(Pictured: Alison Wallis)
The Melbourne-based Catholic Superannuation Fund has seeded an Australian-domiciled US micro-cap fund launched by local investment advisory firm Brookvine and US micro and small-cap manager Thomson Horstmann & Bryant (THB). A research note by Brookvine illustrates the unique nature of US micro-caps.
The CSF has invested $90 million in the new fund. Garrie Lette, the super fund’s CIO, said few institutional investors had a dedicated investment in US micro-caps, even though the universe consisted of about half of all the publicly traded companies. Incorporating them in a portfolio broadened the opportunity set and “with the benefit of time, should add to long-term returns”, he said.
The research note, written by Brookvine’s Alison Wallis, showed just how much micro-caps could add to returns over a long time period. Using Center for Research in Security Prices data the note shows that the 1,068 micro-caps in the 10th decile of all US listed stocks returned more than three times the value, compounded, of both small and mid-cap stocks since 1925. Micro-caps in total account for 1,500 stocks in the ninth and 10th deciles of the US stock markets.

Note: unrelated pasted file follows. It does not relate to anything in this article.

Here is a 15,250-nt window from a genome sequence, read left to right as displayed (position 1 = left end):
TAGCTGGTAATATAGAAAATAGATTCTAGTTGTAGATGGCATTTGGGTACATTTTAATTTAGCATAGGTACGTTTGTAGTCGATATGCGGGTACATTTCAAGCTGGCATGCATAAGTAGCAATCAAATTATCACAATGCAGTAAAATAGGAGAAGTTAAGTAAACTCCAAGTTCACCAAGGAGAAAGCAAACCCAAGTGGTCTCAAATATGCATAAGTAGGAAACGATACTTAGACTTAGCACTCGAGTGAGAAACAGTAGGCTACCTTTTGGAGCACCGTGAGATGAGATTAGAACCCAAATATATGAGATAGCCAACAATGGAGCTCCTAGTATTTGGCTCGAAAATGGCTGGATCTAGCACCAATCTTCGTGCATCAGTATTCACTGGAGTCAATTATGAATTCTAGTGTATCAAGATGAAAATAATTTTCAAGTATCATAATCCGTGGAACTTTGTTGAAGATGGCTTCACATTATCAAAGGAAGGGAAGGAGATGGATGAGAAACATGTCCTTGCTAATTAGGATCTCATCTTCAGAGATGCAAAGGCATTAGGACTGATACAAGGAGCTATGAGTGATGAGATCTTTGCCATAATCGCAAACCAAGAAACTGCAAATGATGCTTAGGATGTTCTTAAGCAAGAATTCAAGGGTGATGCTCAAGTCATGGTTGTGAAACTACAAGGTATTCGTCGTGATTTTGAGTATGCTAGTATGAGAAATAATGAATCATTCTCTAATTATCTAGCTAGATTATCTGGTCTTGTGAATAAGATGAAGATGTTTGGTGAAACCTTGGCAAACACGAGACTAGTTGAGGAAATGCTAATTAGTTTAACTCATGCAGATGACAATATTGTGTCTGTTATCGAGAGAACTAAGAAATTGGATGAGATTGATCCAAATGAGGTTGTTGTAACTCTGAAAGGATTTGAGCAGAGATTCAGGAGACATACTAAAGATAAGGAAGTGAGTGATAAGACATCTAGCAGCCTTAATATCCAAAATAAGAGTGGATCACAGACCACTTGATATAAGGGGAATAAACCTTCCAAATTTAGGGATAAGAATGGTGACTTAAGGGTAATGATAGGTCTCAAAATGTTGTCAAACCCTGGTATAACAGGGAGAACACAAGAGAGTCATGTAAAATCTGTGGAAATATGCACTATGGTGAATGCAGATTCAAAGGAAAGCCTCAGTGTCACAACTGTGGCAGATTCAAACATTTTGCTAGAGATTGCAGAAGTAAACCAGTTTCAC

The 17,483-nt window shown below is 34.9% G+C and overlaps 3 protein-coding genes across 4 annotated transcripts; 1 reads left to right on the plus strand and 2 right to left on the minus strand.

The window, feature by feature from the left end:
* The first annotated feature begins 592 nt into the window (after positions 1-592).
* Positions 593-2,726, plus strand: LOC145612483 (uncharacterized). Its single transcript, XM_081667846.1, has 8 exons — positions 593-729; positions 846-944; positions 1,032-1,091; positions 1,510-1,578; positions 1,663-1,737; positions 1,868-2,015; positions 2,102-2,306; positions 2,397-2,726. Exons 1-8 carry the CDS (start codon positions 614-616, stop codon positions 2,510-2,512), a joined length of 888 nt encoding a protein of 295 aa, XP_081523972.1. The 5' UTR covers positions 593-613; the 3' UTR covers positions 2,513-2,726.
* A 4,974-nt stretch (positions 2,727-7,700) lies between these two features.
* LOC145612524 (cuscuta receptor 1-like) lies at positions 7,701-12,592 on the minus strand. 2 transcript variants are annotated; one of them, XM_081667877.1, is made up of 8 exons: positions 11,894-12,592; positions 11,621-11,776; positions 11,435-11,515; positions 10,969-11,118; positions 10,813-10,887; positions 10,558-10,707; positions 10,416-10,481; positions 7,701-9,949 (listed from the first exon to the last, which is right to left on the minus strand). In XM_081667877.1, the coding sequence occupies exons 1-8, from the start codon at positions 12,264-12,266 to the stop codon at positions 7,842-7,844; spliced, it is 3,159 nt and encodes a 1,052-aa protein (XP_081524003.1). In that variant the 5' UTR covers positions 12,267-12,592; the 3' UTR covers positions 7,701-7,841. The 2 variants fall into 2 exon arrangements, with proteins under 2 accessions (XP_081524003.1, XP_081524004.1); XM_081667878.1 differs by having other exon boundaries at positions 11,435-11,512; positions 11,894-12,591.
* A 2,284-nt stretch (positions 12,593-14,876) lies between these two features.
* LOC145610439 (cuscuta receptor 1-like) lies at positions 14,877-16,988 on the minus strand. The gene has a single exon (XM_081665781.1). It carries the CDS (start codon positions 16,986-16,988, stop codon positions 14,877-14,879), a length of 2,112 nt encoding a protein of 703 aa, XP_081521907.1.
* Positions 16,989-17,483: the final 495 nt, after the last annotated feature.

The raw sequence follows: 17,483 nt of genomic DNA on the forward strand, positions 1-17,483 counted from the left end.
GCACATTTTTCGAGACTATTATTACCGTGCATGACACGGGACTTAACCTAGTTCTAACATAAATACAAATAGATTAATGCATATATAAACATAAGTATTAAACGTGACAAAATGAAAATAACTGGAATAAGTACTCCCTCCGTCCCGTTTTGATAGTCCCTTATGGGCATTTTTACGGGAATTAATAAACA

Brookvine says US micro-caps cannot be compared with Australian stocks, even though they number about the same. The 1500 Australian micro-caps range in size from less than $1 million to about $500 million, whereas in the US they range from US$50 million to US$5 billion. The average US micro-cap has a value of about US$500 million.
Wallis’ paper says that in both markets, however, there is potential for active managers to generate outsized returns due to the lack of broker interest and the smaller amount of attention that micro-caps receive from large institutional investors. “This creates the market environment for discovering exceptional investment opportunities in this sector,” Wallis says.
Increased liquidity in the micro-cap sector has made it possible for big funds to make their investments without moving the market, she says, and automated trading has narrowed spreads and lifted trading volumes.
Wallis says: “This has created an opportunity for large investors to gain a strong first mover advantage by securing constrained capacity with top tier micro cap managers. Investors should identify managers with sufficient capacity and avoid those trading at excess capacity.”
Brookvine has represented THB in Australia and New Zealand since early this year, having done its own due diligence on the US firm last year. The micro-cap portfolio has about 115-120 names.